In October 2004, Ashlee Simpson performed her hit single, "Pieces of Me," on Saturday Night Live, and it went fine. However, when she returned to the stage to perform her next tune, "Autobiography," things went south. The vocals for "Pieces of Me" began playing while Simpson’s mic was down at her side. She tried to recover, for some ungodly reason, with a spontaneous hoedown before fleeing the stage. At the end of the episode, a visibly mortified Simpson said her band played the wrong song. Later, on 60 Minutes, she blamed her acid reflux for her reliance on a backing vocal track. Simpson attempted comebacks, but the public wasn’t having it. She was booed at her Orange Bowl performance in January 2005, and her record sales never recovered from the humiliation.
Rapper B.o.B has laid low since his smash hit, "Airplanes," in 2010, but he really cemented his status as a flop when he tweeted in January 2016 that the Earth is flat. As if that wasn’t bad enough, he got some heat from astrophysicist and cosmologist Neil deGrasse Tyson, who tried explaining to him that the planet is actually pretty round. He tweeted, "Duude—to be clear: Being five centuries regressed in your reasoning doesn’t mean we all can’t still like your music." B.o.B responded with the diss track "Flatline," which features a recording of Tyson discussing the formation of the Earth. It was the most listens the rapper had attracted since 2011, but not for the right reasons.
Troy Duffy is the director of the cult classic 90’s film, The Boondocks Saints. His story is legendary: He wrote the screenplay on his breaks from tending bar, and sold it to Harvey Weinstein of Miramax, who also offered to buy the bar where Duffy worked and sign it over to him as part of the deal. How Hollywood is that, right? Except according to The Guardian, he turned into an alcoholic egomaniac who blew the deal after getting into an argument with Ewan MacGregor. Documentarians Tony Montana and Mark Brian Smith — who made their own film, Overnight, which tracked Duffy’s disastrous mishandling of his opportunity — told The Guardian that it was the Ewan MacGregor incident that soured Weinstein on the deal.
After Miramax dropped the film, Duffy accepted a lesser deal that left him with no distribution rights, meaning when the film attained cult status upon DVD release, Duffy got nothing. And though the film’s underground success eventually led to a sequel 10 years later, The Boondock Saints II: All Saint’s Day just barely made its money back at the box office and was also viciously panned by critics. "Duffy’s film made me sad for the Irish in general and Irish-American vigilantes in particular," one critic wrote in the Chicago Tribune. It’s probably going to be hard to sell a trilogy on that endorsement.
Sinead O’Connor was banned from SNL after she tore up a picture of Pope John Paul II during her a cappella rendition of Bob Marley’s "War." But the sacrilegious act did more than just get the bald-headed songstress booted from late night TV. According to The Atlantic, O’Connor was instantly reviled. At one demonstration, "piles of her records, taped, and CDs were crushed by a steamroller, and it took only a year before she "disappeared from the American pop scene" altogether.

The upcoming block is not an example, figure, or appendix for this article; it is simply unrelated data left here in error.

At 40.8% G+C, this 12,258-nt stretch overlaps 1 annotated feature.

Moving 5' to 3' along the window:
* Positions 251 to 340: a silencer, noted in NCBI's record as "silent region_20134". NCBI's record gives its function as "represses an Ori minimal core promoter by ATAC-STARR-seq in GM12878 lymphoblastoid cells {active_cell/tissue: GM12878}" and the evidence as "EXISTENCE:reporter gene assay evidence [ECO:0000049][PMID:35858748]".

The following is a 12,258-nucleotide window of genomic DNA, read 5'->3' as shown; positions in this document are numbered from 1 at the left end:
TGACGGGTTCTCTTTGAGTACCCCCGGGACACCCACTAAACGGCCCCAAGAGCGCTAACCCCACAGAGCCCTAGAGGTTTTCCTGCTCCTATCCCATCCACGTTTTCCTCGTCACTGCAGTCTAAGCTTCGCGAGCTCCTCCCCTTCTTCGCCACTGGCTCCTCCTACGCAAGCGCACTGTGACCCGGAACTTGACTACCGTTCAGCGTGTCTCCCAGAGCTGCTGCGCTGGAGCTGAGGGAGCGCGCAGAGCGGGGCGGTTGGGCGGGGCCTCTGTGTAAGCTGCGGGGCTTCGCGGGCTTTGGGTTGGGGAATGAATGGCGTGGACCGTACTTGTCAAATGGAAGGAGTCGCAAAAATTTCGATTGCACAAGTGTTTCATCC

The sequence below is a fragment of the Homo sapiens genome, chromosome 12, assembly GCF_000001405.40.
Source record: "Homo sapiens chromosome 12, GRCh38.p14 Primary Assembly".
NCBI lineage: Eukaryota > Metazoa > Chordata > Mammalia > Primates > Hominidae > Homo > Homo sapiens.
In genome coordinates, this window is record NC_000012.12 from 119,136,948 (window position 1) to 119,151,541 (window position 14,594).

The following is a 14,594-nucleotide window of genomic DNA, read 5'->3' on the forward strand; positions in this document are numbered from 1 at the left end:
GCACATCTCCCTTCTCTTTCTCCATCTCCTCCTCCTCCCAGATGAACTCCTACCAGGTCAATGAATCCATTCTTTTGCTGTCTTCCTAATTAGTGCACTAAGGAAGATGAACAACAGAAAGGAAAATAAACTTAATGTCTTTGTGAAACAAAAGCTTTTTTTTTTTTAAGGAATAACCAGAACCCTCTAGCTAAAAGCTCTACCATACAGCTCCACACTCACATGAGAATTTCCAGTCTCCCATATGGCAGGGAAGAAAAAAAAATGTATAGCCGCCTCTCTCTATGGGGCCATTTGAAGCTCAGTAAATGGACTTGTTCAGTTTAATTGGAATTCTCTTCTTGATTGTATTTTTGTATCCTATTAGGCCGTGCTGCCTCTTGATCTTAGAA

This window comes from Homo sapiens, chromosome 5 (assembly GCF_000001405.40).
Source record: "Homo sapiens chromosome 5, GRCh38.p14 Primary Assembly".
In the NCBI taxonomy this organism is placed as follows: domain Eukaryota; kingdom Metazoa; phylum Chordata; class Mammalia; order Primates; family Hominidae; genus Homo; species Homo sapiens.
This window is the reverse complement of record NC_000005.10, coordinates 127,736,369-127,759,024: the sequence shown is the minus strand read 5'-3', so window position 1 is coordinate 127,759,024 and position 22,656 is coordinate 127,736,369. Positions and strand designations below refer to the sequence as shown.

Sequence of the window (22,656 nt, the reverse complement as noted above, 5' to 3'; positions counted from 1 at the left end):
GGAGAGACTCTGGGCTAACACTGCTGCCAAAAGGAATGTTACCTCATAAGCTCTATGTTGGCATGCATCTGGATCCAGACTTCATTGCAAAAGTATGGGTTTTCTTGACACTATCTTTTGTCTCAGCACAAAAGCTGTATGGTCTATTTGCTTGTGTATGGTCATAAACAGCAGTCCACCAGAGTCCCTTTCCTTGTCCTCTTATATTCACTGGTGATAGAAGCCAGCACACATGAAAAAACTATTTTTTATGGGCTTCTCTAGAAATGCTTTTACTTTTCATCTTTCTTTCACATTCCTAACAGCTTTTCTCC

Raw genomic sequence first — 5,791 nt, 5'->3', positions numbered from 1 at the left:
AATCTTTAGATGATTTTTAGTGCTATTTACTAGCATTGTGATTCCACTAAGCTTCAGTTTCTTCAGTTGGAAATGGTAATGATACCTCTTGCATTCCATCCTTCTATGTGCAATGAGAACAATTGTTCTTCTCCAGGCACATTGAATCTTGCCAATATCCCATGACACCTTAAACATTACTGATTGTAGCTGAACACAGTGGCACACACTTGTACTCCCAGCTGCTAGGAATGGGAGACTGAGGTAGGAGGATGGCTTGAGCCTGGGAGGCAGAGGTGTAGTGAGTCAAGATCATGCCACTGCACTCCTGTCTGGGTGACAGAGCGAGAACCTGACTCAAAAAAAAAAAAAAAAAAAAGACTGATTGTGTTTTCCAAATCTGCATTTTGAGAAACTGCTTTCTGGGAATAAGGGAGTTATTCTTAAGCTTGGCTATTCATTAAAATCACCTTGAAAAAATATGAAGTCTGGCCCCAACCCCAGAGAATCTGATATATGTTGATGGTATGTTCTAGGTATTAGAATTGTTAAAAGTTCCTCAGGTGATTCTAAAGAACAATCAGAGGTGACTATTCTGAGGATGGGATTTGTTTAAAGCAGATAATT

Billboard offers a more egalitarian take on O’Connor’s post-SNL career, stating that she did still successfully sell albums in the years that followed, granted none of her songs ever made it back onto the Hot 100 chart. And while it’s unlikely that anyone can name a single Sinead O’Connor song outside of the smash hit "Nothing Compares 2 U," everyone can probably cite at least one or two times she’s made headlines in the past few years, be it her public and graphic pleas for sex or her Twitter feud with Miley Cyrus. Album sales or no, O’Connor has been nothing but a provocateur for decades now, a choice she made when she left her music career in tatters on the floor right beside that photo of the pope.
Oscar Pistorius, the double-amputee Olympic sprinter also known to the sports world as "Blade Runner," became an international sensation after his performance in the 2012 Summer Olympics in London. Though he failed to medal — he was eliminated in the 400m semi-final round — his participation in the games was not only historic, but the result of a hard fought five-year court battle that overturned a ruling which deemed his prosthetic legs gave him an advantage.
But everything changed within six months when Pistorius was charged with the murder of his model/actress girlfriend, Reeva Steenkamp. She was shot and killed by Pistorius on Valentine’s Day in 2013 while she was locked in the bathroom of his home. Pistorius claimed he thought she was an intruder, but a jury didn’t buy that. According to CNN, he was convicted of manslaughter, then "a higher court reversed that to murder" the following year, which earned him a six year prison sentence and an untimely end to a once promising athletic career.
Ray Rice’s career ended in 2014 with a single knockout punch. But unfortunately, he was an NFL star, not a boxer, and the punch he threw landed savagely on his then-fiancée, Janay Palmer. The incident was captured on video, which also includes Rice then dragging Palmer’s lifeless body out of the elevator in which he attacked her.
Amazingly, Rice and Palmer stayed together and even married shortly after the incident. Rice avoided criminal charges by getting "accepted into a pretrial diversion program," according to USA Today. But he wasn’t so lucky with the NFL. His team, The Baltimore Ravens, dropped him immediately. The league suspended him indefinitely, although he successfully sued them, won a monetary settlement for wrongful termination, and was reinstated as an unsigned free agent. As of this writing, Rice remains unsigned after years of begging any team to bring him on, even pledging to donate his salary to "organizations with programs focusing on education and prevention of domestic violence and supporting survivors and their families." Still, no takers. And before anyone starts feeling sorry for the admittedly repentant Rice, keep in mind that despite his fall from grace, he still collected "almost $27 million of a five-year, $40 million contract he signed in July 2012," according to Sports Illustrated. That version of unemployment doesn’t sound so bad.